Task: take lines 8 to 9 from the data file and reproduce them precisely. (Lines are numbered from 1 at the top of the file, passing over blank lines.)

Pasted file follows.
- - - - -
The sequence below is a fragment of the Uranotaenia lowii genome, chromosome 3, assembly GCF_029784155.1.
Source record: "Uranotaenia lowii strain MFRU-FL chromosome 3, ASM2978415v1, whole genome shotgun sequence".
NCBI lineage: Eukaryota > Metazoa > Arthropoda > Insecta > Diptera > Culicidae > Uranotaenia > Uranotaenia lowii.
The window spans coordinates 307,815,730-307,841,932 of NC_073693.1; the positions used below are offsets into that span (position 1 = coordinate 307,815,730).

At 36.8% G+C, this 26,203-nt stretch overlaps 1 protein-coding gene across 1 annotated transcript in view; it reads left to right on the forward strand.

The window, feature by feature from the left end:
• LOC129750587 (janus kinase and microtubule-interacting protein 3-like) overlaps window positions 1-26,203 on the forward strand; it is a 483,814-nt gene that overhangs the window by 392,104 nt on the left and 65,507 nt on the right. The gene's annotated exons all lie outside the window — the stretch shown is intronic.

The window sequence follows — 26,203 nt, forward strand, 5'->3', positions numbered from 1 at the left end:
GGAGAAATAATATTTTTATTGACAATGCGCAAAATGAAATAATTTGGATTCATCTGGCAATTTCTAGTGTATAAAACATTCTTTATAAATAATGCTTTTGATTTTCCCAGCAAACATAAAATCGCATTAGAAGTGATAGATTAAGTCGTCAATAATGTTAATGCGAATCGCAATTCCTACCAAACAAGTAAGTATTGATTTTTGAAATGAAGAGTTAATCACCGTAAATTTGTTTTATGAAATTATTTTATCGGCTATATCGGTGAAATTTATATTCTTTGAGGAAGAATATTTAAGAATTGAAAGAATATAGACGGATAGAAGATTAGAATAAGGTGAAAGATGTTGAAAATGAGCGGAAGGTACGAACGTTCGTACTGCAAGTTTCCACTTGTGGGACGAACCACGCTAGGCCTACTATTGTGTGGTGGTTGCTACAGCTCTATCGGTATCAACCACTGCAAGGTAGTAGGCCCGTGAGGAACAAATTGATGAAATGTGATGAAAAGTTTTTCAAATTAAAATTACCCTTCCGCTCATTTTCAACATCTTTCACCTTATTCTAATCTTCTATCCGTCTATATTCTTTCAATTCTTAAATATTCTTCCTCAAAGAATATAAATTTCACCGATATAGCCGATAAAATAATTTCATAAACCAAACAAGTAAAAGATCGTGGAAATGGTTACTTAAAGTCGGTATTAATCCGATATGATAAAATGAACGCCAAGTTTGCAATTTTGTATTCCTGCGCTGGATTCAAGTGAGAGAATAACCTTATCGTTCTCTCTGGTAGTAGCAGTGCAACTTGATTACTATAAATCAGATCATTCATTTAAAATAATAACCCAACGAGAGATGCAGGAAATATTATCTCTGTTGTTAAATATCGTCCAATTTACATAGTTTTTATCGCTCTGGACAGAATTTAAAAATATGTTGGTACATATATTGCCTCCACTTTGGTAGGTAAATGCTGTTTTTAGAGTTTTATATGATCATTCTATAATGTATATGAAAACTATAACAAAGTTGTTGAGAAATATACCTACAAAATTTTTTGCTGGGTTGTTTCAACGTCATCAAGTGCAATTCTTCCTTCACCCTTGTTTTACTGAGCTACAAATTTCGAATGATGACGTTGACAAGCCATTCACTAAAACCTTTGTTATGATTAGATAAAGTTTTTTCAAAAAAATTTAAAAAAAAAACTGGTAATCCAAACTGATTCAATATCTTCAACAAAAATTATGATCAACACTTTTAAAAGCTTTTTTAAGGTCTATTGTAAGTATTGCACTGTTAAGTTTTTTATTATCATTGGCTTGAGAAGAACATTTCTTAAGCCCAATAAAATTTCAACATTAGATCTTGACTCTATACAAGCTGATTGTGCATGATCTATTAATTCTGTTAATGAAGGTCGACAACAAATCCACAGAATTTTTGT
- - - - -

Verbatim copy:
The window sequence follows — 26,203 nt, forward strand, 5'->3', positions numbered from 1 at the left end:
GGAGAAATAATATTTTTATTGACAATGCGCAAAATGAAATAATTTGGATTCATCTGGCAATTTCTAGTGTATAAAACATTCTTTATAAATAATGCTTTTGATTTTCCCAGCAAACATAAAATCGCATTAGAAGTGATAGATTAAGTCGTCAATAATGTTAATGCGAATCGCAATTCCTACCAAACAAGTAAGTATTGATTTTTGAAATGAAGAGTTAATCACCGTAAATTTGTTTTATGAAATTATTTTATCGGCTATATCGGTGAAATTTATATTCTTTGAGGAAGAATATTTAAGAATTGAAAGAATATAGACGGATAGAAGATTAGAATAAGGTGAAAGATGTTGAAAATGAGCGGAAGGTACGAACGTTCGTACTGCAAGTTTCCACTTGTGGGACGAACCACGCTAGGCCTACTATTGTGTGGTGGTTGCTACAGCTCTATCGGTATCAACCACTGCAAGGTAGTAGGCCCGTGAGGAACAAATTGATGAAATGTGATGAAAAGTTTTTCAAATTAAAATTACCCTTCCGCTCATTTTCAACATCTTTCACCTTATTCTAATCTTCTATCCGTCTATATTCTTTCAATTCTTAAATATTCTTCCTCAAAGAATATAAATTTCACCGATATAGCCGATAAAATAATTTCATAAACCAAACAAGTAAAAGATCGTGGAAATGGTTACTTAAAGTCGGTATTAATCCGATATGATAAAATGAACGCCAAGTTTGCAATTTTGTATTCCTGCGCTGGATTCAAGTGAGAGAATAACCTTATCGTTCTCTCTGGTAGTAGCAGTGCAACTTGATTACTATAAATCAGATCATTCATTTAAAATAATAACCCAACGAGAGATGCAGGAAATATTATCTCTGTTGTTAAATATCGTCCAATTTACATAGTTTTTATCGCTCTGGACAGAATTTAAAAATATGTTGGTACATATATTGCCTCCACTTTGGTAGGTAAATGCTGTTTTTAGAGTTTTATATGATCATTCTATAATGTATATGAAAACTATAACAAAGTTGTTGAGAAATATACCTACAAAATTTTTTGCTGGGTTGTTTCAACGTCATCAAGTGCAATTCTTCCTTCACCCTTGTTTTACTGAGCTACAAATTTCGAATGATGACGTTGACAAGCCATTCACTAAAACCTTTGTTATGATTAGATAAAGTTTTTTCAAAAAAATTTAAAAAAAAAACTGGTAATCCAAACTGATTCAATATCTTCAACAAAAATTATGATCAACACTTTTAAAAGCTTTTTTAAGGTCTATTGTAAGTATTGCACTGTTAAGTTTTTTATTATCATTGGCTTGAGAAGAACATTTCTTAAGCCCAATAAAATTTCAACATTAGATCTTGACTCTATACAAGCTGATTGTGCATGATCTATTAATTCTGTTAATGAAGGTCGACAACAAATCCACAGAATTTTTGT